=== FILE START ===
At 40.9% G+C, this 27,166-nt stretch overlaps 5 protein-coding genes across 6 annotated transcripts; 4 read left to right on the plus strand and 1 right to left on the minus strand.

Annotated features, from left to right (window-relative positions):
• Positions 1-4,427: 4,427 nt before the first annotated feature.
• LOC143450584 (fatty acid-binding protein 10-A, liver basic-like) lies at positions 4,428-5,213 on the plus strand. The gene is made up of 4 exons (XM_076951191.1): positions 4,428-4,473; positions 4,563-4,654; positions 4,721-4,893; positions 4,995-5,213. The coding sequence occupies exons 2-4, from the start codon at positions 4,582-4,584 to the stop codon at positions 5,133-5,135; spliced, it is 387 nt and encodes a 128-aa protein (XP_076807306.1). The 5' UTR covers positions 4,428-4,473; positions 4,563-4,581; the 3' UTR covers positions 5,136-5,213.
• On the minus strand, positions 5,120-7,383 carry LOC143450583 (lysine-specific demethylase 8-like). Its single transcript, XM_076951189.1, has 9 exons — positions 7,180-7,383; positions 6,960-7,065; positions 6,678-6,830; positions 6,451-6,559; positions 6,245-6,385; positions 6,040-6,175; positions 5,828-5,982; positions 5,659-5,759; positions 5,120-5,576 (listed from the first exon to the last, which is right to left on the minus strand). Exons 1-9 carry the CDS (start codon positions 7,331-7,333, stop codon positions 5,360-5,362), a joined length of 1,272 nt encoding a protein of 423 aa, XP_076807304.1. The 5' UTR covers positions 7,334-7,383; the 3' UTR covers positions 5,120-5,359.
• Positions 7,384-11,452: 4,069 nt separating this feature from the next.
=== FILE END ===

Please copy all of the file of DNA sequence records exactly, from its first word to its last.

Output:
At 40.9% G+C, this 27,166-nt stretch overlaps 5 protein-coding genes across 6 annotated transcripts; 4 read left to right on the plus strand and 1 right to left on the minus strand.

Annotated features, from left to right (window-relative positions):
• Positions 1-4,427: 4,427 nt before the first annotated feature.
• LOC143450584 (fatty acid-binding protein 10-A, liver basic-like) lies at positions 4,428-5,213 on the plus strand. The gene is made up of 4 exons (XM_076951191.1): positions 4,428-4,473; positions 4,563-4,654; positions 4,721-4,893; positions 4,995-5,213. The coding sequence occupies exons 2-4, from the start codon at positions 4,582-4,584 to the stop codon at positions 5,133-5,135; spliced, it is 387 nt and encodes a 128-aa protein (XP_076807306.1). The 5' UTR covers positions 4,428-4,473; positions 4,563-4,581; the 3' UTR covers positions 5,136-5,213.
• On the minus strand, positions 5,120-7,383 carry LOC143450583 (lysine-specific demethylase 8-like). Its single transcript, XM_076951189.1, has 9 exons — positions 7,180-7,383; positions 6,960-7,065; positions 6,678-6,830; positions 6,451-6,559; positions 6,245-6,385; positions 6,040-6,175; positions 5,828-5,982; positions 5,659-5,759; positions 5,120-5,576 (listed from the first exon to the last, which is right to left on the minus strand). Exons 1-9 carry the CDS (start codon positions 7,331-7,333, stop codon positions 5,360-5,362), a joined length of 1,272 nt encoding a protein of 423 aa, XP_076807304.1. The 5' UTR covers positions 7,334-7,383; the 3' UTR covers positions 5,120-5,359.
• Positions 7,384-11,452: 4,069 nt separating this feature from the next.